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Pooch needs training

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Dear Uncle Matty: My dog, Frederick, is a real sweetie pie. He is so well-trained, you wouldn't believe it. When I first got him (he was 2 years old), he wouldn't listen to anything. Now, he sits when I ask him to almost all the time, and he can heel when I walk him.

But he still barks a lot — inside and especially in the yard. He is a Jack Russell Terrier, and I understand they are prone to barking. And I can't stop him from jumping up on people when they come to the house. He likes visitors a lot. Any advice? — Margaret S., Redding, Pa.

Dear Margaret: You think Frederick is well-trained? I hate to burst your bubble, but a well-trained dog is one that always responds to every command and doesn't bark excessively, jump on people, dig or chew. In other words, a well-trained dog understands you and wouldn't dream of yapping all the time, knocking someone down or running out the door if you say "Sit" or "Down" and "Stay."

A dog that sits, stays and heels most of the time but digs, jumps and chews is still going to drive you crazy, and that's not the case with a trained dog. If there is comfort in numbers, be assured you are not alone. A lot of dog owners think because their dog has had a little education, can obey a few commands most of the time and only has a couple of bad habits, that that is OK and their dog is well-trained, and they pound their chests with pride.

So ask yourself these questions: If you open the door, will your dog always sit and stay on command and never run out the door even though there are distractions like children running by, traffic or another animal? If a stranger comes to the door or approaches you when you are walking your dog, do you have complete control, or do you have to put your dog in another room or grab his collar?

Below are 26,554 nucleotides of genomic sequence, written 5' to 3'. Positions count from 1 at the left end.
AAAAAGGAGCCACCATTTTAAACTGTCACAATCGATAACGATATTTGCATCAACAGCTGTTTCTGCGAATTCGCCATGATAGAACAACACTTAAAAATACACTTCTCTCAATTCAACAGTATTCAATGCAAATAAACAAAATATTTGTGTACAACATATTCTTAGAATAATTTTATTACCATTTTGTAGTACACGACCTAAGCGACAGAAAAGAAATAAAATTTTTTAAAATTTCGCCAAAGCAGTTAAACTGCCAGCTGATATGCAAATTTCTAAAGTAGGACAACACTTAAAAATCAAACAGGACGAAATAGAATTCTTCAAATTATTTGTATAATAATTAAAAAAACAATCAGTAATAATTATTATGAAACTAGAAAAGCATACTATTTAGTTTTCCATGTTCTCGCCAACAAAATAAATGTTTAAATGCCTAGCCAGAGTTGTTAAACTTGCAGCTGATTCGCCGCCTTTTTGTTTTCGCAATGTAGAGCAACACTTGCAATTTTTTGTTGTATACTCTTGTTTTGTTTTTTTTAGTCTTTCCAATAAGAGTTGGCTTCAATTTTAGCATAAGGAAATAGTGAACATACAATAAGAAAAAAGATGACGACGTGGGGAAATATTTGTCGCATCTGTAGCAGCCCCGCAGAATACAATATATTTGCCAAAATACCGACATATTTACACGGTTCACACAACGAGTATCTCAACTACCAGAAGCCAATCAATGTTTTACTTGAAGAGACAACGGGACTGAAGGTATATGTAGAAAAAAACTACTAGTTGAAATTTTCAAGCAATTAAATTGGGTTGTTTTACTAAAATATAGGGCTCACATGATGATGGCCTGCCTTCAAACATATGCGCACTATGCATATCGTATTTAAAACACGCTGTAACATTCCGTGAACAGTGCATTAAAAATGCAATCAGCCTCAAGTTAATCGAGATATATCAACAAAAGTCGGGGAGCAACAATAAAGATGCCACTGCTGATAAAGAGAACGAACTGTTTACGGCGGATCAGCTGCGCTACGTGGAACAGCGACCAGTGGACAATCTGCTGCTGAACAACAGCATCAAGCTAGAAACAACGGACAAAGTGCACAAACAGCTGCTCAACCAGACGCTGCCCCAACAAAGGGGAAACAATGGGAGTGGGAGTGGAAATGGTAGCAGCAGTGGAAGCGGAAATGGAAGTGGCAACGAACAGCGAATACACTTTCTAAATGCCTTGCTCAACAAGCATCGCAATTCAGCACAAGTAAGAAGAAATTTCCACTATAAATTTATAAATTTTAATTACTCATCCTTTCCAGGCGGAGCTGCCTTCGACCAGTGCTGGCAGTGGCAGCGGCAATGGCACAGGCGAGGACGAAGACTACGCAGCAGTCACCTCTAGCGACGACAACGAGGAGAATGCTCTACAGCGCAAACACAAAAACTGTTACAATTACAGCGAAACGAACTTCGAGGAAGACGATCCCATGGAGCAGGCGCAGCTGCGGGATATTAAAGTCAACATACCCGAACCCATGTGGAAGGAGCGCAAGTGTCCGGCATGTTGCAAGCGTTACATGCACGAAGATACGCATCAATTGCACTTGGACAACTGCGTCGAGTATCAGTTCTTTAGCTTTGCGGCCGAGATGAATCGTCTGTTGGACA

Can you leave your house and know that your best friend will be as good when you are gone as when you are there, or does your pooch bark forever and drive the whole neighborhood nuts? Does your dog respect what's yours and understand what toys are his, or does he chew, shake and run with anything he can get his paws on? Are you starting to get the picture?

A well-trained dog means you have control over your canine, and this is crucial to the safety of your dog, your family and others. It is one of the key issues with insurance companies today as well, because they know that a dog that always "sits" and "stays" on command can't do that and be out of control at the same time. They know that a well-trained dog and a responsible owner are less likely to have an aggressive dog problem rear its ugly head, providing the dog was trained and unacceptable behavior was modified.

Of course, not all types of aggressive behavior can be changed, and that's why professional help and advice are often necessary.

So back to your question, "Any advice?" Yep! It's back to the drawing board for you. Get out the training books and the videos, or call your local dog trainer for some one-on-one help. This pooch just needs some paw-by-paw instruction on a regular basis until he always responds to your commands. You need to work with him every day and employ appropriate correction techniques to end those pesky problems. Then, your dog will be well-trained. Frederick is like a child that needs to be taught not to yell and scream, run out the door or run up to strangers.

By the way, the new episodes of "WOOF! It's a Dog's Life" are already airing on some PBS stations and coming soon to others. Call your local PBS station for air dates and times. There's a lot to learn about your dog when you watch "WOOF!" See you then.


Dog trainer Matthew "Uncle Matty" Margolis is co-author of 18 books about dogs, a behaviorist, a popular radio and television guest, and host of the PBS series "WOOF! It's a Dog's Life!" WEB SITE: www.unclematty.com; © Creators Syndicate